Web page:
A Return Trip
After our success along the Adirondack Coast a couple weeks ago, Wren and I used the recent long weekend to poke around the lake yet again. It was a fantastically sunny – albeit windy - day. As we often do, we started in Westport, which has been quiet the past few weeks. It stayed true to form with a collection of Mallards and American Black Ducks and a flock of Bufflehead at the boat launch. After checking the overlook at Hoisington Brook and finding similar species and the flock of gulls offshore, we headed south toward Bulwaga Bay and Crown Point – where we had spotted most of the goodies the last time we were out. On the way we took a quick turn down Dudley Road where I spotted a Red-tailed Hawk, but we pushed on down the road to get to the Port Henry boat launch.
The flock of ducks which had been hanging out along the edge of the ice bobbed in the distance on the Vermont side of the lake, and there were only a few scattered ducks nearby, as well as a small group of gulls. After checking the water, we continued on.
Raptors on Crown Point
Our luck turned when we reached Crown Point where the raptor show which has been on stage for weeks continued. I parked along the side of Trimble Road for a while, counting at least 3 Rough-legged Hawks and 3 Red-tailed Hawks as well as a Northern Harrier which picked at its latest kill in the field. I was hoping to get some more photos of the birds and stood for a while waiting for them to approach close enough in good light. They weren’t as cooperative as they had been on my previous trip, but they did afford me a couple shots. The large flock of Snow Buntings and Horned Larks which I had seen on my earlier trip was also less cooperative than it had been before – in that is was completely gone - save 2 Snow Buntings which dodged a diving Red-tailed Hawk as I looped back towards the Champlain Bridge on Lake Street. An Eastern Bluebird rounded out my list as I drove to Crown Point State Historic Site.
My goals at the historic site were twofold: look for any ducks along the shore and give Wren a short walk. We accomplished both tasks, although Wren would have liked it if I had stayed out longer than I did in the howling wind which blasted us. Even from Crown Point the main flock of ducks along the Vermont shoreline was distant, misshapen by atmospheric factors and rolling waves, so I gave them a cursory glance and focused on the nearby birds which sat under the gaze of an adult Bald Eagle.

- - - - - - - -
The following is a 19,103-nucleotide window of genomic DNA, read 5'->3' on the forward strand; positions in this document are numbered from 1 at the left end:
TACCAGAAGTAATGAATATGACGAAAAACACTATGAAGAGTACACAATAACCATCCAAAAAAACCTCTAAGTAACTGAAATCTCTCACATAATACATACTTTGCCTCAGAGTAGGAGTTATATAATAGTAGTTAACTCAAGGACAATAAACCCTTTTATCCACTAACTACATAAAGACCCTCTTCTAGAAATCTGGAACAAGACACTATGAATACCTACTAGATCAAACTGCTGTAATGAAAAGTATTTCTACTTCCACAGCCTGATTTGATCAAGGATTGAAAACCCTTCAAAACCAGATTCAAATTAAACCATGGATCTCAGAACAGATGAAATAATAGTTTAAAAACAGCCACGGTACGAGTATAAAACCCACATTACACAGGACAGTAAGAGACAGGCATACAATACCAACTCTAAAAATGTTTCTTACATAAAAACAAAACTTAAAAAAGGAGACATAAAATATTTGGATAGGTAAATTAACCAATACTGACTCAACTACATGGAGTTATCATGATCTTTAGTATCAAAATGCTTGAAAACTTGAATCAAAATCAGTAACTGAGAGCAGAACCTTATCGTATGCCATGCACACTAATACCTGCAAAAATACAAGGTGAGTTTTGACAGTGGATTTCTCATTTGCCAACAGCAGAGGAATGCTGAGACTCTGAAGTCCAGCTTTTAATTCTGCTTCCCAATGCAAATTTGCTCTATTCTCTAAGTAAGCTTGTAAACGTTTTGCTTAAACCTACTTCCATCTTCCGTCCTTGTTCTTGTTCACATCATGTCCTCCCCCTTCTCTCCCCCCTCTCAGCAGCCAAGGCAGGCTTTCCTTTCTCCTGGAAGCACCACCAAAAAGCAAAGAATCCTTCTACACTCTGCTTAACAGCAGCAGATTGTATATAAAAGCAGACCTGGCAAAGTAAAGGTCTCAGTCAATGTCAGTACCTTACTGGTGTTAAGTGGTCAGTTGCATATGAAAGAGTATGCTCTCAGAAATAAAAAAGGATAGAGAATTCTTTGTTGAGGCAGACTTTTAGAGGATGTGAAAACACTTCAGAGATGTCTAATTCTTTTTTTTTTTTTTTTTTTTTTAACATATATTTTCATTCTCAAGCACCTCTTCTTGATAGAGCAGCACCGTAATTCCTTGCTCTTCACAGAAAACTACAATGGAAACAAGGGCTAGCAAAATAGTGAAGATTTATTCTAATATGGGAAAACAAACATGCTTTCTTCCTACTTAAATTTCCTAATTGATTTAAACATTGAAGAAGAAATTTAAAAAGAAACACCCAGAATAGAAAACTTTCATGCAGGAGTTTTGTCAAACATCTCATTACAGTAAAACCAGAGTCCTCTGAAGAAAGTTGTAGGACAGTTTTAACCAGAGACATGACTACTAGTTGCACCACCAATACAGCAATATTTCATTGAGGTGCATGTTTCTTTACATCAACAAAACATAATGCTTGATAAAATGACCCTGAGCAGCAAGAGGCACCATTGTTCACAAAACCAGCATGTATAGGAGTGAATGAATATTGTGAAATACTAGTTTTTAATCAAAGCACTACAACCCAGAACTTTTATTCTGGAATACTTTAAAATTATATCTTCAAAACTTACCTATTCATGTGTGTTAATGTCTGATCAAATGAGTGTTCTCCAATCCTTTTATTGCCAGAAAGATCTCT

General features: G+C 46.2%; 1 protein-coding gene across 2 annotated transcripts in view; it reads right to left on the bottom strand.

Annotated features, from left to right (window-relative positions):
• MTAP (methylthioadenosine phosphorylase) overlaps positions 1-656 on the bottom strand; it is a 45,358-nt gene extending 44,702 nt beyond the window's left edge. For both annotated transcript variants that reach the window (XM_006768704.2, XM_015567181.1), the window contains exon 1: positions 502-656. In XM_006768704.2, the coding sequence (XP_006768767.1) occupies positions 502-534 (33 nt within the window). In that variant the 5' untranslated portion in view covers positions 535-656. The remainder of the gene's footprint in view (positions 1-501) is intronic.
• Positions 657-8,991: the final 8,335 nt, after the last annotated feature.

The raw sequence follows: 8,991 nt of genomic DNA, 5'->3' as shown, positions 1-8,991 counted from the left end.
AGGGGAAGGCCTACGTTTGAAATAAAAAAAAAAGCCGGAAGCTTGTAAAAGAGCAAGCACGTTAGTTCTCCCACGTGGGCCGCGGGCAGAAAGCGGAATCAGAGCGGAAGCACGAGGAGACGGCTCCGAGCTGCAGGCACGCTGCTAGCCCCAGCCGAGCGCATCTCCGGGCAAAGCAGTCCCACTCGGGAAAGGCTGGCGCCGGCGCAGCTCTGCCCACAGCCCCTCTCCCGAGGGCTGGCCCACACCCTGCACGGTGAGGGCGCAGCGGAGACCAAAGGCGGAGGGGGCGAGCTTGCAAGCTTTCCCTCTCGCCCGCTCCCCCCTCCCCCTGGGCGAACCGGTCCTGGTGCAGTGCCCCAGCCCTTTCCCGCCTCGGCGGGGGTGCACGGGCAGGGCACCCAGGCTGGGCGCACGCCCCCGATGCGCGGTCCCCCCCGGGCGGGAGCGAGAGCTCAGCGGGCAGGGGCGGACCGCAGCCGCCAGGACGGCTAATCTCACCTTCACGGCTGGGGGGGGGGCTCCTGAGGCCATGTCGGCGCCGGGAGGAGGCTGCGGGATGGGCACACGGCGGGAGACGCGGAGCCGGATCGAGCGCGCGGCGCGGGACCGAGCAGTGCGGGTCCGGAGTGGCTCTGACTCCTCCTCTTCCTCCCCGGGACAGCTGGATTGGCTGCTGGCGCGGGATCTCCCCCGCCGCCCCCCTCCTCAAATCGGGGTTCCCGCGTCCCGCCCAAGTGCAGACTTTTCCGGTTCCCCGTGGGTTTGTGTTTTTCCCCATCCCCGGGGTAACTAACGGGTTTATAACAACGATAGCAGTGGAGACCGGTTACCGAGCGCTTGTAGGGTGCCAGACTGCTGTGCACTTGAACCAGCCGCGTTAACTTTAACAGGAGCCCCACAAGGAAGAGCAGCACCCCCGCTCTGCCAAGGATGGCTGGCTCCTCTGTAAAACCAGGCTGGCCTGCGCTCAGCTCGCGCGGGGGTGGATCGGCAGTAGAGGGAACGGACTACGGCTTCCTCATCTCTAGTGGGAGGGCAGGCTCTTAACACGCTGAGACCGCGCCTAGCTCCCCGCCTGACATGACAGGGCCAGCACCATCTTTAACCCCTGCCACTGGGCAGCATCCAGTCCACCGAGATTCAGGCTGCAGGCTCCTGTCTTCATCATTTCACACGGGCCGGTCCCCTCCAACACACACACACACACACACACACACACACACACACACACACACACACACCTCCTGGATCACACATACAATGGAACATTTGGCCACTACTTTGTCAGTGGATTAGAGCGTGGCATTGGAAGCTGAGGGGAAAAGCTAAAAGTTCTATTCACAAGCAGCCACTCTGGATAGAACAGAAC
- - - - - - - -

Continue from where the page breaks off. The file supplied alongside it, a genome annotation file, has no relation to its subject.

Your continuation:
There were lots of Common Mergansers, Common Goldeneye, and Greater Scaup with a few other birds thrown into the mix. Just a day or two earlier one of the Barrow’s Goldeneye I had found a couple weeks ago was seen from Port Henry, so it (and likely the second Barrow’s) are still out there, but I decided not to take the time and eyestrain to sift through the distorted ducks which would not have presented me a chance to take photos at such a great distance. Chimney Point Historic Site on the Vermont side of the bridge wasn’t much better so I chose to skip the ducks and try for more raptors in the fields, cutting a short loop through Vermont.
Searching for Short-eared Owls
I had similar fare in Vermont as I had in Crown Point, but I didn’t have any better luck on photos. So as the sun began to move into the western sky, I drove north to the Magic Triangle where I was looking for more raptors and most specifically, Short-eared Owls. After my raptor success in Crown Point and in Vermont I was surprised by the lack of raptors in the Magic Triangle. I busied myself with songbirds like White-breasted Nuthatch, American Tree Sparrow, and Black-capped Chickadee, but someone must have told the hawks that the hunting was better in Crown Point. So I swung a short loop to look at the ducks in Essex Harbor, finding some of the same species I had already.
But as evening began to fall I was back in the Triangle, looking from the viewpoint offered by Clark Road and hoping that a Short-eared Owl might still be lingering in the area. I scanned for several minutes, watching the light grow purple and blue on the mountains as the pale sky began to blush with the night. I was beginning to think about heading home when a Short-eared Owl popped over a low ridge, coming straight towards me! I must have surprised it as it wheeled and veered from its path landing in the field and watching me with its yellow eyes. It soon lifted off, floating out into the gloom, and I started for home on a high note.